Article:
Orthodontic Treatment (Braces)

Orthodontic Treatment (Braces)

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How do I Know if I Need Orthodontics ?

Only your dentist or orthodontist can determine whether you can benefit from orthodontics. Based on diagnostic tools that include a full medical and dental health history, a clinical exam, plaster models of your teeth, and special X-rays and photographs, an orthodontist or dentist can decide whether orthodontics are recommended, and develop a treatment plan that’s right for you.

If you have any of the following, you may be a candidate for orthodontic treatment:

  • Overbite, sometimes called “buck teeth” — where the upper front teeth lie too far forward (stick out) over the lower teeth
  • Underbite — a “bulldog” appearance where the lower teeth are too far forward or the upper teeth too far back
  • Crossbite — when the upper teeth do not come down slightly in front of the lower teeth when biting together normally
  • Open bite — space between the biting surfaces of the front and/or side teeth when the back teeth bite together
  • Misplaced midline— when the center of your upper front teeth does not line up with the center of your lower front teeth
  • Spacing — gaps, or spaces, between the teeth as a result of missing teeth or teeth that do not “fill up” the mouth
  • Crowding — when there are too many teeth for the dental ridge to accommodate.

Types -

Metal Braces

Traditional metal braces are the most common type of braces and are more comfortable today than ever before. Made of high-grade stainless steel, metal braces straighten your teeth using metal brackets and archwires. With metal braces, you have the option of adding colored elastics (COLORED BRACES) for a more unique and colorful smile.

Ceramic Braces

Ceramic braces are made of clear materials and are therefore less visible on your teeth than metal braces. For this reason, ceramic braces are used mainly on older teenagers and adult patients who have cosmetic concerns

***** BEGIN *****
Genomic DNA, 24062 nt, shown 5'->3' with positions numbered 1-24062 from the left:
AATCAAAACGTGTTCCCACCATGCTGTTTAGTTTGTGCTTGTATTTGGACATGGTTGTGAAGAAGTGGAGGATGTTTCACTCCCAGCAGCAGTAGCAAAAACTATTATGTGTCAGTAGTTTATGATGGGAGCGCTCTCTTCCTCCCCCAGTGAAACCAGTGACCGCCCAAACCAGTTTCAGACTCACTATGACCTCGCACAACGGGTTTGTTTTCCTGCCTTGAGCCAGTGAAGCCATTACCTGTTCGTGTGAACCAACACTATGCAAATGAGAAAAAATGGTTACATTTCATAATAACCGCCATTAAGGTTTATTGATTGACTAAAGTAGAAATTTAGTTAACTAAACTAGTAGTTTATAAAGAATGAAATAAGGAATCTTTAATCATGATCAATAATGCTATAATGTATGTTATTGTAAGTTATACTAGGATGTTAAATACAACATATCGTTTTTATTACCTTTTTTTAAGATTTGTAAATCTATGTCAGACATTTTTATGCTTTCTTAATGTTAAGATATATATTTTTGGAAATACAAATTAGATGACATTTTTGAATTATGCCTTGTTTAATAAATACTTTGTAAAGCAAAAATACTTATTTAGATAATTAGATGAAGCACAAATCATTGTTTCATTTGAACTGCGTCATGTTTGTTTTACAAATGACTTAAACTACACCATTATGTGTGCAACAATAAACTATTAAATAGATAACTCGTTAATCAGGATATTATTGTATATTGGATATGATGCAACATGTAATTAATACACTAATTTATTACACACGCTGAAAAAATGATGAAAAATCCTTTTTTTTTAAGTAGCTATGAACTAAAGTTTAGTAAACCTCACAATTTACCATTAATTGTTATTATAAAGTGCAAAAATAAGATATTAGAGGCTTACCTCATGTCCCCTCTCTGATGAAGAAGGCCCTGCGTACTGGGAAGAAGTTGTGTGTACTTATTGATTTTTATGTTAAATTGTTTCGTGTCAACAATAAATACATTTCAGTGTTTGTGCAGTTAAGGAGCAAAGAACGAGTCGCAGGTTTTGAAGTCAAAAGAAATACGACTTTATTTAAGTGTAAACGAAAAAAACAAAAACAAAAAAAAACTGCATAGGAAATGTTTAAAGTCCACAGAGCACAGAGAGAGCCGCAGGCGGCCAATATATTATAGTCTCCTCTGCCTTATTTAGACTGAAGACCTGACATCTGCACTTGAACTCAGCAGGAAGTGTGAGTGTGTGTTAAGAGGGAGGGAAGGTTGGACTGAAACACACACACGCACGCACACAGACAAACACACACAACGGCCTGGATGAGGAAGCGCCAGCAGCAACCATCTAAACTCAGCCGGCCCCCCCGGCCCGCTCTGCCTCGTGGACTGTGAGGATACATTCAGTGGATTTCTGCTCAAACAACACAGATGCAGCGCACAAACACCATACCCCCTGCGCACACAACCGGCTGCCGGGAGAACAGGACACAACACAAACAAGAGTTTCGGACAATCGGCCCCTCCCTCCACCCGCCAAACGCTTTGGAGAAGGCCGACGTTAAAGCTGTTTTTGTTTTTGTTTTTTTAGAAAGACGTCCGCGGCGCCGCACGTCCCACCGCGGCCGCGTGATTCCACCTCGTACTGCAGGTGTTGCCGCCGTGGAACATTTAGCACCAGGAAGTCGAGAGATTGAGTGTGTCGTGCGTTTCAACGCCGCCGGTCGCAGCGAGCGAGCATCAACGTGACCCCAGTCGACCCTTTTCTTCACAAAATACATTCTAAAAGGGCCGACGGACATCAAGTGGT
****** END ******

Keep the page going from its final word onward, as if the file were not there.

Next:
Lingual Braces

The term “lingual” refers to the inside (tongue or palate) surface of the tooth. Lingual braces are attached to that inside surface unlike traditional braces which are fixed to the outside of the teeth. With the braces positioned on the inner surface, it makes them practically invisible and provides cosmetic orthodontic treatment without the distraction of typical braces.

Invisalign

Invisalign is a series of clear trays that are worn on crooked teeth to gradually straighten them. When worn, Invisalign trays are practically “invisible,” unlike metal braces or even clear braces. Besides being more cosmetically pleasing than traditional orthodontic braces, Invisalign is also popular because they are generally more comfortable than braces. The trays are smooth and will not irritate your lips and cheeks like traditional braces can.

Orthognathic Surgery

Orthognathic surgery is surgery to correct conditions of the jaw and face related to structure, growth, sleep apnea, TMJ disorders, malocclusion problems owing to skeletal disharmonies, or other orthodontic problems that cannot be easily treated with braces. It is also used in treatment of congenital conditions like cleft palate. Bones can be cut and re-aligned, the held in place with either screws or plates and screws.

Functional Orthodontics

Functional Orthodontic treatment is reshaping and repositioning the upper jaw and lower jaw to a more harmonious position as well as straightening the teeth. Functional orthodontic treatment is more complicated and more involved; however, if done correctly, it can enhance facial profile and facial appearance.

Periodontal Flap Surgery

Periodontal Flap Surgery, which is also called pocket depth reduction, your periodontist folds the gum back away from the tooth. Periodontal Flap surgery is recommended in many cases where pocketing depths have reached a level that makes maintenance or cleansing difficult. It is often associated with areas of bone loss and inflammation of the gum tissue around the teeth.

when scaling and root planing have been unsuccessful in eliminating the entire pocket of decay, or when there has been bone loss that needs to be surgically corrected, then a dentist may perform periodontal flap surgery. In flap surgery, under local anesthesia, small incisions are made in the gum, so that it can be lifted back to expose the tooth and bone. The entire area is carefully cleaned and all tarter and infected granulation tissue are removed and the bone is examined. Because periodontal disease causes bone loss, often the bone will need to be re-contoured in order for the gum to heal properly.

After scraping away the bacteria-laden plaque and tartar, the dentist removes diseased tissue and smoothes the surface of damaged bones. Then the dentist sews the tissue back into place. Removing or smoothing damaged tissue allows the gum tissue to better reattach to healthy bone.

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